12. ^ Saint, A., Guillery, P. (2012). Survey of London, Volume 48: Woolwich. Yale Books, London. ISBN 978-0-300-18722-9. pp. 269–275.
  13. ^ "UOG faculties".
  14. ^ "Maritime Programmes". Retrieved 6 October 2014.
  15. ^ "Institute for Lifecourse Development".
  16. ^ "Greenwich Learning and Simulation Centre (GLASC)".
  17. ^ "Wimpey in first DBOO bid – student accommodation partnership". Construction News. 8 September 1994. Retrieved 3 March 2018.
  18. ^ "At Risk Register, Historic England, Avery Hill". Retrieved 24 December 2017.
  19. ^ "RIBA Stirling Prize 2015 shortlist announced". 15 July 2015. Retrieved 22 September 2022.
  20. ^ "Student life at Greenwich".
  21. ^ "Student life at Avery Hill Campus".
  22. ^ "Student life at Medway".
  23. ^ "A Green GSU". Retrieved 1 October 2019.
  24. ^ "The Hub".
  25. ^ "V A R S I T Y : Meet the Cutty Shark". Youtube.com. Greenwich Students' Union.
  26. ^ "UOG Research mission".
  27. ^ "UOG Research Group and Activities".
  28. ^ "Complete University Guide 2025". The Complete University Guide. 14 May 2024.
  29. ^ "Guardian University Guide 2024". The Guardian. 9 September 2023.
  30. ^ "Good University Guide 2024". The Times. 15 September 2023.
  31. ^ "Academic Ranking of World Universities 2023". Shanghai Ranking Consultancy. 15 August 2023.
  32. ^ "QS World University Rankings 2025". Quacquarelli Symonds Ltd. 4 June 2024.
  33. ^ "THE World University Rankings 2024". Times Higher Education. 28 September 2023.
  34. ^ "University league table". The Guardian. London. 11 September 2021.
  35. ^ "Best universities in the UK 2023 - University Rankings". 12 October 2022.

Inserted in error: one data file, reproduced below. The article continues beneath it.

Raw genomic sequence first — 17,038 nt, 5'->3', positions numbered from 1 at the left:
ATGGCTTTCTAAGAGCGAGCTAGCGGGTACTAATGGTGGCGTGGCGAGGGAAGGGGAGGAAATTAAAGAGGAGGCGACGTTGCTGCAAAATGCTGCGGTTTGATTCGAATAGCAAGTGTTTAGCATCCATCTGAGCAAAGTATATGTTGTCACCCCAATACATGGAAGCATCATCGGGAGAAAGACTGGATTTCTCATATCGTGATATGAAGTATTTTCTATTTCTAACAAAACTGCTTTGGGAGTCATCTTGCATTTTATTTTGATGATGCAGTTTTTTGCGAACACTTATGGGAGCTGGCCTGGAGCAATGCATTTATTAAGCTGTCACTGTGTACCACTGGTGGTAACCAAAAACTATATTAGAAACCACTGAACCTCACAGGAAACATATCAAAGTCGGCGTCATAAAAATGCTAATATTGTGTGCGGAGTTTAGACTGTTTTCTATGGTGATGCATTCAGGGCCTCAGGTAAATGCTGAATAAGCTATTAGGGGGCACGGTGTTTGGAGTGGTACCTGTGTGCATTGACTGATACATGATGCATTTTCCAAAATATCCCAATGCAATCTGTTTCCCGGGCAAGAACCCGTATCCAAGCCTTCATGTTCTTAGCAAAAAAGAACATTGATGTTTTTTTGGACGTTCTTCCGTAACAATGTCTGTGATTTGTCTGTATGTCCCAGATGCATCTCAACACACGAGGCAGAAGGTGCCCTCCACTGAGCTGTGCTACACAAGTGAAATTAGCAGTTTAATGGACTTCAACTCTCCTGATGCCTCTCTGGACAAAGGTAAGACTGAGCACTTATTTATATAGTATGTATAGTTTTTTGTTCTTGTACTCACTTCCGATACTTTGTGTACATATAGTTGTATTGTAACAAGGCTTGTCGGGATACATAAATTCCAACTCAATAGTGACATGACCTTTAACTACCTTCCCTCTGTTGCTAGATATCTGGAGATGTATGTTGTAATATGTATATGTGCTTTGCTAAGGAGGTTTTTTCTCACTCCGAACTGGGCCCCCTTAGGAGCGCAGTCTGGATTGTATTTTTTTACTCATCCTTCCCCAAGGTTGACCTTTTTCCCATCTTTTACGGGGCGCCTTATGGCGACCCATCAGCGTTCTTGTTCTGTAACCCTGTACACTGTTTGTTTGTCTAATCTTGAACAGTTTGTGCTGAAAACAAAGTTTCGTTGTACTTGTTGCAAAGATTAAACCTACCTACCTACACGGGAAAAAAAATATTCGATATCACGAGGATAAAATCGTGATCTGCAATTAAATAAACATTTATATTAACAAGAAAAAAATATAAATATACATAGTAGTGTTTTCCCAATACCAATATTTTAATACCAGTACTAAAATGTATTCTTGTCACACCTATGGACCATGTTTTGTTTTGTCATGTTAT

36. ^ "Best UK universities for hospitality, event management and tourism – league table". TheGuardian.com.
  37. ^ "CWUR – World University Rankings 2020–21".
  38. ^ "QS World University Rankings 2022". topuniversities.com. Retrieved 3 October 2021.
  39. ^ "The Times Higher Education (THE) University Impact Rankings". 22 April 2020.
  40. ^ "The Green league 2012: which universities are top of the class?". The Guardian. 28 May 2012.
  41. ^ "The 2019 People & Planet University League". 16 July 2019.
  42. ^ "University of Greenwich".
  43. ^ "University of Greenwich: Keeping pests and disease at bay". 19 November 2019.
  44. ^ NRI awarded Queen's Anniversary Prize for ground-breaking work on cassava, Natural Resources Institute. Retrieved: 8 October 2021.
  45. ^ "Open Ancillary".
  46. ^ Elia, Petros (24 October 2019). "It's time for universities to stop underpaying their outsourced workers | Petros Elia". The Guardian. Retrieved 30 July 2020.
  47. ^ "Outsourced workers at University of Greenwich receive 23% pay rise". Employee Benefits. 13 January 2020. Retrieved 30 July 2020.
  48. ^ "Our partnership with Charlton Athletic Football Club". 19 April 2018. Retrieved 16 January 2021.
  49. ^ Sew, Mistir (14 June 2021). "Revoke the Nobel Peace Prize from Ethiopia's Abiy". Ethiopia Insight. Retrieved 16 September 2021.
  50. ^ TronvollThis, Kjetil (7 June 2021). "The Nobel committee should resign over the atrocities in Tigray". The Guardian. Retrieved 16 September 2021.
  51. ^ "Helen Bailey, children's writer – obituary". The Telegraph. 19 July 2016. Archived from the original on 12 January 2022. Retrieved 20 July 2016.
  52. ^ a b c d e f g h i j k l m "Alumni Profiles A-L". University of Greenwich. Archived from the original on 11 March 2008. Retrieved 19 August 2007.
  53. ^ "Rev John Behr". St. Vladimir's. Archived from the original on 4 February 2008. Retrieved 12 February 2008.
  54. ^ Harrison, Andrew (8 April 2016). "Terry Christian: What the most hated man in television did next". New Statesman. Retrieved 18 March 2021.
  55. ^ "In Memory of Siobhan Dowd". English Pen. Retrieved 6 February 2008.
  56. ^ "6 players to follow". The Independent. London. 12 August 1995. Retrieved 6 July 2009.
  57. ^ "Roy Hodgson CBE Greenwich Alumnus".
  58. ^ a b c d e f g h "Alumni Profiles M-Z". University of Greenwich. Archived from the original on 11 March 2008. Retrieved 19 August 2007.
  59. ^ "Dave Rowntree". NNDB. Retrieved 19 August 2007.
  60. ^ assiabi (March 2013). "Spellbound by words". www.6d.fi. Retrieved 25 January 2018.
  61. ^ "Britti Joel Willans muutti Suomeen ja hämmästyi uskollista sääntöjen tottelemista – "Ehkä suomalaiset juovat itsensä niin humalaan juuri sääntöjen takia"". Helsingin Sanomat (in Finnish). 22 June 2017. Retrieved 25 January 2018.